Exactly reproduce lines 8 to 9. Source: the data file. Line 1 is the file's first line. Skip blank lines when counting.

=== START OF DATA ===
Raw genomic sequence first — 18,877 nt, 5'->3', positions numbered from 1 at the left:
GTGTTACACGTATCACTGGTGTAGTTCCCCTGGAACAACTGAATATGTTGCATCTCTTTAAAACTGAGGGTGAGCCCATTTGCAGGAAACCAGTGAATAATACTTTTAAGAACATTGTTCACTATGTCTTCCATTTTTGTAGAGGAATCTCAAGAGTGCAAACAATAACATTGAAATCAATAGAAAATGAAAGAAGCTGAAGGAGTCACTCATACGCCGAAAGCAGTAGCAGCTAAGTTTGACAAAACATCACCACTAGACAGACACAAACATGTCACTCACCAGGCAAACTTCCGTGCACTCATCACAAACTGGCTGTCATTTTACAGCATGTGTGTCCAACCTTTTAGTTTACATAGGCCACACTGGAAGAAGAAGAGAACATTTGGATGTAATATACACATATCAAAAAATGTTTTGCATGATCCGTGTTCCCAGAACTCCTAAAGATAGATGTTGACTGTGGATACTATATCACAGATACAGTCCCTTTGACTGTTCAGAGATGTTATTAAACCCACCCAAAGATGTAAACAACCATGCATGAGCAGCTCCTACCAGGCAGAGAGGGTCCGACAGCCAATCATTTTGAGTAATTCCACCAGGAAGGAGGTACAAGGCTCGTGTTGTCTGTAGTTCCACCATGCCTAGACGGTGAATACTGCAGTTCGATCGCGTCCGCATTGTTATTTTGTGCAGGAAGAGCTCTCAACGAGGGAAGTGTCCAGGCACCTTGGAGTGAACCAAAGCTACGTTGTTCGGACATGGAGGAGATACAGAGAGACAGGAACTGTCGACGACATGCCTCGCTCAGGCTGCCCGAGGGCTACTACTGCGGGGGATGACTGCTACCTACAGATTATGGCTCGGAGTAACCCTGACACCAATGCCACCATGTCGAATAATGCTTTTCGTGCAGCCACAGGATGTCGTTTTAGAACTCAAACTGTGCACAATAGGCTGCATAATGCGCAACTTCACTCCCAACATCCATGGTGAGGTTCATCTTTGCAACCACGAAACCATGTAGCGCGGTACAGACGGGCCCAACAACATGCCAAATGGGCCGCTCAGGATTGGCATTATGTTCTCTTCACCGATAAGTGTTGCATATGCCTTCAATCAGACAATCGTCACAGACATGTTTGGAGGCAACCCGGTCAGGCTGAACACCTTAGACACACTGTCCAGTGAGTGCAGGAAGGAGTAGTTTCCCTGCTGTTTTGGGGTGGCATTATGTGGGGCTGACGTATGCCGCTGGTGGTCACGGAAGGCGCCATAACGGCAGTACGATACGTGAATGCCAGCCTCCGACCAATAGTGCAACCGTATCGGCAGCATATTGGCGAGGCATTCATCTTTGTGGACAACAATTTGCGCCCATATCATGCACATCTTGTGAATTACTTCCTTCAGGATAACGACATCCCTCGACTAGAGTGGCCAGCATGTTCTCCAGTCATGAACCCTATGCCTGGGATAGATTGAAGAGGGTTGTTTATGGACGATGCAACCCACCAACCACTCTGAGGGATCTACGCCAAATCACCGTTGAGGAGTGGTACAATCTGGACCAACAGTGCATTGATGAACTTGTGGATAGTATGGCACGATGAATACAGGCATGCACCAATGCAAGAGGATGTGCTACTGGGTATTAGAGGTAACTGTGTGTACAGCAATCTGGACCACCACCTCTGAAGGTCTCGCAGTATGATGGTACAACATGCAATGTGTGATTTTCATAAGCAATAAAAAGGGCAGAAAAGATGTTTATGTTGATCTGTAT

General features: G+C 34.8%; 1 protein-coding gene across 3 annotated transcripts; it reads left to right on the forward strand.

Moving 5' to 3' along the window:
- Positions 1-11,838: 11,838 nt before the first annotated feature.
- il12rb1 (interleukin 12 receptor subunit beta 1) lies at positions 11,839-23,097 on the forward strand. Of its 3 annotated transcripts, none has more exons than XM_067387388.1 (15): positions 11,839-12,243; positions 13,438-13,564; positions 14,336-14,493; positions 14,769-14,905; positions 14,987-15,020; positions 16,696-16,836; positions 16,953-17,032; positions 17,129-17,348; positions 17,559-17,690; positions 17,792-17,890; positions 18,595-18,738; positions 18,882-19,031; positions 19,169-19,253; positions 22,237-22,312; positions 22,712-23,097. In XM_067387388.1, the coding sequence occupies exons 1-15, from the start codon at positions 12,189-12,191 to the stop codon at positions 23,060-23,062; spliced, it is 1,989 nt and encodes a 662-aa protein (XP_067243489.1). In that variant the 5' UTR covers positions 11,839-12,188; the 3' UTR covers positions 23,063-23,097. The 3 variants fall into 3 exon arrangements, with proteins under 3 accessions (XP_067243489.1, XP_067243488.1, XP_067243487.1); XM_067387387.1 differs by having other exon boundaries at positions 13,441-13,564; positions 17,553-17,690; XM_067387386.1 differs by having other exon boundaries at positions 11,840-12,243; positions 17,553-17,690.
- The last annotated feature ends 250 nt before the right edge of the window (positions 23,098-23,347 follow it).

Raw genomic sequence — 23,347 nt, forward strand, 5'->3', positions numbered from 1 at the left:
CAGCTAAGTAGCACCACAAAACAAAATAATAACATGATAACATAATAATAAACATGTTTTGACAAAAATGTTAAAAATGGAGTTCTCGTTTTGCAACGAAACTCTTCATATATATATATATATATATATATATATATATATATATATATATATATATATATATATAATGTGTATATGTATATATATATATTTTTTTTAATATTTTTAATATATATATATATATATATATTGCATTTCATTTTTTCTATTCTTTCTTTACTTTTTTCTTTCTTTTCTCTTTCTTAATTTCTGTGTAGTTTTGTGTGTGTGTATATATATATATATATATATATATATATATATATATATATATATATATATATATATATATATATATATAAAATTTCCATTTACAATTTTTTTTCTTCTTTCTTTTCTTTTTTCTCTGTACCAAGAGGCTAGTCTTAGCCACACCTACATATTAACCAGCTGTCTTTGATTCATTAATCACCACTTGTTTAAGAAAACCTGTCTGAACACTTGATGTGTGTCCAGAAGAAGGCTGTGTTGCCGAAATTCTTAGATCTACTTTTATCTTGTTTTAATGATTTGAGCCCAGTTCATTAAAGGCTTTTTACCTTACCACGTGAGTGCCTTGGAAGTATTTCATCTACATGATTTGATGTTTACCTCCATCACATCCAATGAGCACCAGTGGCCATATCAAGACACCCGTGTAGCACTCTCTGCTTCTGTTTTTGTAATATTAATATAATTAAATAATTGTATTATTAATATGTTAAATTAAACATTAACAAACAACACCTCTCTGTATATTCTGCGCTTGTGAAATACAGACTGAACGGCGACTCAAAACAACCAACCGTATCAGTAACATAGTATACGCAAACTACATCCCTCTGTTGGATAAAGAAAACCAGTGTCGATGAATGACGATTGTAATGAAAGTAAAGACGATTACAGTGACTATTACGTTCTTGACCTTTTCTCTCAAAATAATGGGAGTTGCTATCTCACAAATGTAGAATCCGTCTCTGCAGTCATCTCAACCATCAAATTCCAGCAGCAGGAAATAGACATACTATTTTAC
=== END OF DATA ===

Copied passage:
Raw genomic sequence — 23,347 nt, forward strand, 5'->3', positions numbered from 1 at the left:
CAGCTAAGTAGCACCACAAAACAAAATAATAACATGATAACATAATAATAAACATGTTTTGACAAAAATGTTAAAAATGGAGTTCTCGTTTTGCAACGAAACTCTTCATATATATATATATATATATATATATATATATATATATATATATATATATATATATATAATGTGTATATGTATATATATATATTTTTTTTAATATTTTTAATATATATATATATATATATATTGCATTTCATTTTTTCTATTCTTTCTTTACTTTTTTCTTTCTTTTCTCTTTCTTAATTTCTGTGTAGTTTTGTGTGTGTGTATATATATATATATATATATATATATATATATATATATATATATATATATATATATATATATATATATAAAATTTCCATTTACAATTTTTTTTCTTCTTTCTTTTCTTTTTTCTCTGTACCAAGAGGCTAGTCTTAGCCACACCTACATATTAACCAGCTGTCTTTGATTCATTAATCACCACTTGTTTAAGAAAACCTGTCTGAACACTTGATGTGTGTCCAGAAGAAGGCTGTGTTGCCGAAATTCTTAGATCTACTTTTATCTTGTTTTAATGATTTGAGCCCAGTTCATTAAAGGCTTTTTACCTTACCACGTGAGTGCCTTGGAAGTATTTCATCTACATGATTTGATGTTTACCTCCATCACATCCAATGAGCACCAGTGGCCATATCAAGACACCCGTGTAGCACTCTCTGCTTCTGTTTTTGTAATATTAATATAATTAAATAATTGTATTATTAATATGTTAAATTAAACATTAACAAACAACACCTCTCTGTATATTCTGCGCTTGTGAAATACAGACTGAACGGCGACTCAAAACAACCAACCGTATCAGTAACATAGTATACGCAAACTACATCCCTCTGTTGGATAAAGAAAACCAGTGTCGATGAATGACGATTGTAATGAAAGTAAAGACGATTACAGTGACTATTACGTTCTTGACCTTTTCTCTCAAAATAATGGGAGTTGCTATCTCACAAATGTAGAATCCGTCTCTGCAGTCATCTCAACCATCAAATTCCAGCAGCAGGAAATAGACATACTATTTTAC